Participants in the Dutch study seemed to be less successful on Tinder.Slightly fewer than half of the participants (45.5%) had gone on an offline date with a match, and 18.6% reported having had a one-night stand.It was not uncommon for participants to use the app because they wanted positive feedback on Tinder or because receiving such feedback felt good.Naturally, finding a romantic partner was also a relatively common reason for using Tinder.When it came to people’s perceptions, not surprisingly, they were true to stereotype.51.5% said they believed Tinder was designed for hooking up, 33.5% said dating, and 15% meeting people.For the uninitiated, Tinder is a mobile dating app that allows users to locate other singles in their geographic area. They can then start viewing photos of other users who match their age, gender, and location criteria.Users swipe right if they like what they see and swipe left if they don’t.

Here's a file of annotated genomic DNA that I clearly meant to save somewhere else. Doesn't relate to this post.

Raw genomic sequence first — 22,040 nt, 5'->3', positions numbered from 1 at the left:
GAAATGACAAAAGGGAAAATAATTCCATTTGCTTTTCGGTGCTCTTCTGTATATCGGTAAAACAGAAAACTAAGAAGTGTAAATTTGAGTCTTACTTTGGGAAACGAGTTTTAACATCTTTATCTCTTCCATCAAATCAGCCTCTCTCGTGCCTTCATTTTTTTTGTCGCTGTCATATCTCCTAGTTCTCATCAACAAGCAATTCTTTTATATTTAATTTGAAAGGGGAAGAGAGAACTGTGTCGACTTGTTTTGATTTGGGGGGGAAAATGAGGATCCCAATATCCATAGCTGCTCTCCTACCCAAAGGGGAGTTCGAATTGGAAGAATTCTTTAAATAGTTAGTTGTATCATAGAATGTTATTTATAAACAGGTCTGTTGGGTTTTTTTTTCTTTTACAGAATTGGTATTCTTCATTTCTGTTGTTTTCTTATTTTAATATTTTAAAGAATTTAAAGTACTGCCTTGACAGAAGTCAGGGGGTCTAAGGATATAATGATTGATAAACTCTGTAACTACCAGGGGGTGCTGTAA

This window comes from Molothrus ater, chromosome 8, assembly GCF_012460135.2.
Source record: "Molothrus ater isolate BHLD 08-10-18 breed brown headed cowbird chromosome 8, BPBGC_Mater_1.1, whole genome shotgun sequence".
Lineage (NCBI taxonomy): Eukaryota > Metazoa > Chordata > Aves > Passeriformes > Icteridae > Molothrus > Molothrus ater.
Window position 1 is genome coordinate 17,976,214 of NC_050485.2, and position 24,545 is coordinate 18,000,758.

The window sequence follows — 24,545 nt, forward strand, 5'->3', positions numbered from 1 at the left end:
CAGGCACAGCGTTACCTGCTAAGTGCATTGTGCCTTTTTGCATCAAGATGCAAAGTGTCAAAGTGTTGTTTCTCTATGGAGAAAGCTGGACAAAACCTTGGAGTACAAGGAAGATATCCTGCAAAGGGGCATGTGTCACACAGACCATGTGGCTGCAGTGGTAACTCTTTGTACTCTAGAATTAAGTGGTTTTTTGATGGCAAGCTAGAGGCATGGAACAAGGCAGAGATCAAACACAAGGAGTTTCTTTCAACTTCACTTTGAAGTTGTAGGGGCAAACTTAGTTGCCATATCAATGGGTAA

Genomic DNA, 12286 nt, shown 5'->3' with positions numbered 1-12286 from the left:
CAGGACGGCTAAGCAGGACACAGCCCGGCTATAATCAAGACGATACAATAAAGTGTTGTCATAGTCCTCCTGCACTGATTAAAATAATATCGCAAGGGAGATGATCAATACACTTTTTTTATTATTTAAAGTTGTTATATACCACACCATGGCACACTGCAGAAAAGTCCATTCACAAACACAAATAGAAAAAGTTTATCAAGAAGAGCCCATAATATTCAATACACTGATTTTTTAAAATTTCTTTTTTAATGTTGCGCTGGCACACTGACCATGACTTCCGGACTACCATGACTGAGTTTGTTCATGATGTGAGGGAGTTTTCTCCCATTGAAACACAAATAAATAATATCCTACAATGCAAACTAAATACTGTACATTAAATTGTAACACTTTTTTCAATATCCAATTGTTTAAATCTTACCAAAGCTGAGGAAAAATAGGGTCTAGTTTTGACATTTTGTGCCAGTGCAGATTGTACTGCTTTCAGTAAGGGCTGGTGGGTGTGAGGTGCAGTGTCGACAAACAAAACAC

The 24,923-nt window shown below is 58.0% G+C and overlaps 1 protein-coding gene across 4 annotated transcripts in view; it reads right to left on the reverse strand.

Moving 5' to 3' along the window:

Of those who met a Tinder match in person, only 21.8% indicated that they had never hooked up.While this open-ended data is valuable, it doesn't provide the whole story on why people use Tinder.Participants in Le Febvre's study were asked what their motivations for their behaviors.Both studies showed that the trendiness and excitement of the app were larger drivers of its use than motivations that relate to what most users believe to be its purpose (dating/sex).It can also help to fulfill our needs for self-worth. On the other hand, not receiving matches could damage self-worth, and in fact, Le Febvre found that lack of success on Tinder, including not receiving matches, was one of the main reasons users quit the app. In Le Febvre's qualitative study, 77% of the respondents indicated that they had met a match in person at some point, with the average participant reporting 4.58 offline meetings with matches.